clock menu more-arrow no yes mobile

Filed under:

Shallow Thoughts & Nearsighted Observations

This seems to be the time of year when we all disagree. This recurring feature I've been writing has been inviting lots of disagreement, which, since I am writing my opinions, is a good thing.

Factions emerge each re-loading season, around free agents and potential draftees, and whether or not ANY free agents should even be signed. This year, we also had a coaching search to disagree on, and presently what looks pretty clearly to be an impending defensive scheme change to disagree on. Disagreeing is fine, and it's healthy. We can all learn from each other, through the course of disagreeing. Let's all remember to disagree positively, though, as that is what separates us at MHR from the cretins at other sites. We all have opinions, and we should all respect each other, because in the end we all want what is best for the Broncos.

Now, I present a fresh batch of Shallow Thoughts & Nearsighted Observations to disagree with me about, after the jump....

1. First, I want to address my thoughts about DJ Williams, which sparked some controversy last week. I haven't changed my mind about his ability to play inside in a 3-4, but I am going to try to express myself more clearly today, because there is a definite rationale behind my thinking.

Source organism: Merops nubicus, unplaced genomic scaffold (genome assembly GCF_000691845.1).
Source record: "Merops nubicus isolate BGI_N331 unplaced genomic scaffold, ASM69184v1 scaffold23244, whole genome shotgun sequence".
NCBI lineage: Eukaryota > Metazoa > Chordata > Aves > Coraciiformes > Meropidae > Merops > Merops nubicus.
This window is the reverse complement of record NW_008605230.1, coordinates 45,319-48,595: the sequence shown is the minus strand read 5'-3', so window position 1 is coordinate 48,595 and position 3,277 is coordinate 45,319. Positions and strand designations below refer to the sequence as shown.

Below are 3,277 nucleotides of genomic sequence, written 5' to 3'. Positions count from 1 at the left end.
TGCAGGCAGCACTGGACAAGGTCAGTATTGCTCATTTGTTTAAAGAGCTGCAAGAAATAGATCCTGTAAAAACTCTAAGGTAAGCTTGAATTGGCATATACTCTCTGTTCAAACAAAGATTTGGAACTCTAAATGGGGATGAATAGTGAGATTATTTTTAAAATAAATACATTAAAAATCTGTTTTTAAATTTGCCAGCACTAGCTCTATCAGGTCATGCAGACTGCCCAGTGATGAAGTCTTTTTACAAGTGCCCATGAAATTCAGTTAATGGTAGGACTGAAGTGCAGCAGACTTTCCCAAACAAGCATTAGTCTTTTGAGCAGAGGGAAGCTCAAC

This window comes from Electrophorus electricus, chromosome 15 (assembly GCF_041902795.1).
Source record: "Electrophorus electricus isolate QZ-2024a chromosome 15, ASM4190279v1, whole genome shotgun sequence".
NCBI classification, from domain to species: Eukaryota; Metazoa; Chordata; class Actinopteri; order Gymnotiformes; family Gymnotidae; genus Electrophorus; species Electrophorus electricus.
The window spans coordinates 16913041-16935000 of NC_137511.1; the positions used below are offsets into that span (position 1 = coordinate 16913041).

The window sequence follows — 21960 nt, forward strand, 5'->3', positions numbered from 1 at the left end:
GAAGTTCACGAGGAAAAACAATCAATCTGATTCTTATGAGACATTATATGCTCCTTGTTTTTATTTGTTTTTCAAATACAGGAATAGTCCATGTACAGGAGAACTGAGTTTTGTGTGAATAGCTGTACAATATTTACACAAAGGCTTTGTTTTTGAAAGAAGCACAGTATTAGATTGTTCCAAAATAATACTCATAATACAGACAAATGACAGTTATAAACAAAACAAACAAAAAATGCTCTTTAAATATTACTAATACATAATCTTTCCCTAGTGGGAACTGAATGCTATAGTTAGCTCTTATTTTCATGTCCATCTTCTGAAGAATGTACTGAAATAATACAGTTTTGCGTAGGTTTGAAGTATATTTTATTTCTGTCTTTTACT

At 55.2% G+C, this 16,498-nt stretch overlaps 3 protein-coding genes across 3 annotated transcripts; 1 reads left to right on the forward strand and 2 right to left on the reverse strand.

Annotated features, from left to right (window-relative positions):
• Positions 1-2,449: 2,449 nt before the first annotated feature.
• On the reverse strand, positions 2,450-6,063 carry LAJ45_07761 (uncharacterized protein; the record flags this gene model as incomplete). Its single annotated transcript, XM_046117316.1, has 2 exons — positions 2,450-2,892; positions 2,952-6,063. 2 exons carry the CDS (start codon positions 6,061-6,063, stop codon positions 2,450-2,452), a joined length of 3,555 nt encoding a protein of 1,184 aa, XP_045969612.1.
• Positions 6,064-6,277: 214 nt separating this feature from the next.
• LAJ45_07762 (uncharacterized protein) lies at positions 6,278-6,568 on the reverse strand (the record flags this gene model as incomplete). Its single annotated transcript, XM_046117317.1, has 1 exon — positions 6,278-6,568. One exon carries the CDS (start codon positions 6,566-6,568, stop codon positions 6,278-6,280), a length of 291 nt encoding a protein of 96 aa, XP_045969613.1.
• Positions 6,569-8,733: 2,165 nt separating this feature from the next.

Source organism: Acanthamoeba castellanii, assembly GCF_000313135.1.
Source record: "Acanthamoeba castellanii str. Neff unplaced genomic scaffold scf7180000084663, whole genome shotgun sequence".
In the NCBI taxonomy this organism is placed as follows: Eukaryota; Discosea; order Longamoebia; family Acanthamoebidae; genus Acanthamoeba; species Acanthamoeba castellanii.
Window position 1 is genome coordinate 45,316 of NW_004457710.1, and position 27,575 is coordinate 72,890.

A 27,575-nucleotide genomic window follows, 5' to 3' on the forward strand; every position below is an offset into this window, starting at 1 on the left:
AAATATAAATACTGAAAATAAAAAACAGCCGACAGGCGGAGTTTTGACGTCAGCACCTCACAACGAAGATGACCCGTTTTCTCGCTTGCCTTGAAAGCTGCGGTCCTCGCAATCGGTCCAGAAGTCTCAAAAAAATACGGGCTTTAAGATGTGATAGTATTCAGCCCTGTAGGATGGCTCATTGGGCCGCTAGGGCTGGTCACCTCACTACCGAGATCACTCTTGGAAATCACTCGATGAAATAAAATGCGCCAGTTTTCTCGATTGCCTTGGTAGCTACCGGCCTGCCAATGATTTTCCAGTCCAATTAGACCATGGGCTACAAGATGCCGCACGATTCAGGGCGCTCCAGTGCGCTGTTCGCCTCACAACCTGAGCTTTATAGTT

The first question is, can DJ Williams be a good player inside at all? I don't think he was a very good MLB at all in 2007. He was second in the NFL in tackles, but a great many of them came way downfield. Some of that may have been due to his inexperience playing inside, and I will grant that that is a possibility. It is reasonable to think that it's possible that DJ would have improved in his second year in the Middle, if he had stayed there. The thing is, he didn't want to stay there, and the coaching staff evaluated his play there, and decided that the Webster/Koutouvides pu pu platter was a better bet inside. That's the best evidence of all that DJ isn't an inside guy.

Now, blocking fits and gap responsibilities are both different in a 4-3 than they are in a 3-4. I will show the inside box only against both fronts in the following diagrams. The offensive play is the same in both diagrams, a simple Lead Draw to the HB.

First, let's look at it against a 40 front, which we're used to.


Note that the QB initially turns away from the direction of the play (which is called a reverse pivot.) This is designed to cause the MLB to initially start to his right, or at least think about it. The key block on this play is made by the Center, who has to very quickly chip the playside DT's inside shoulder, and then get out to the second level to meet the MLB, who will be moving laterally to his left once he reads the play. (Incidentally, Tom Nalen is the best C I've ever seen at doing this. He deserves to one day be in the HOF, like a lot of Broncos do.) The FB is free on this version of the play to hit either the Sam or the Mike, whomever is a more imminent threat to the HB. The key thing here is, the Mike's assignment is to move laterally down the line, and then make the tackle, as close to the line of scrimmage as possible.

Now, the 30 front.


Notice in this version of the play that the playside Guard is now the guy who is chipping and seeking the ILB. The ILB is reading the FB, and running downhill into the hole to take the FB on. He hopes to make the tackle, but his main task is to physically defeat the FB at the point of attack, because that will at least make it easier for somebody else to make the tackle behind him.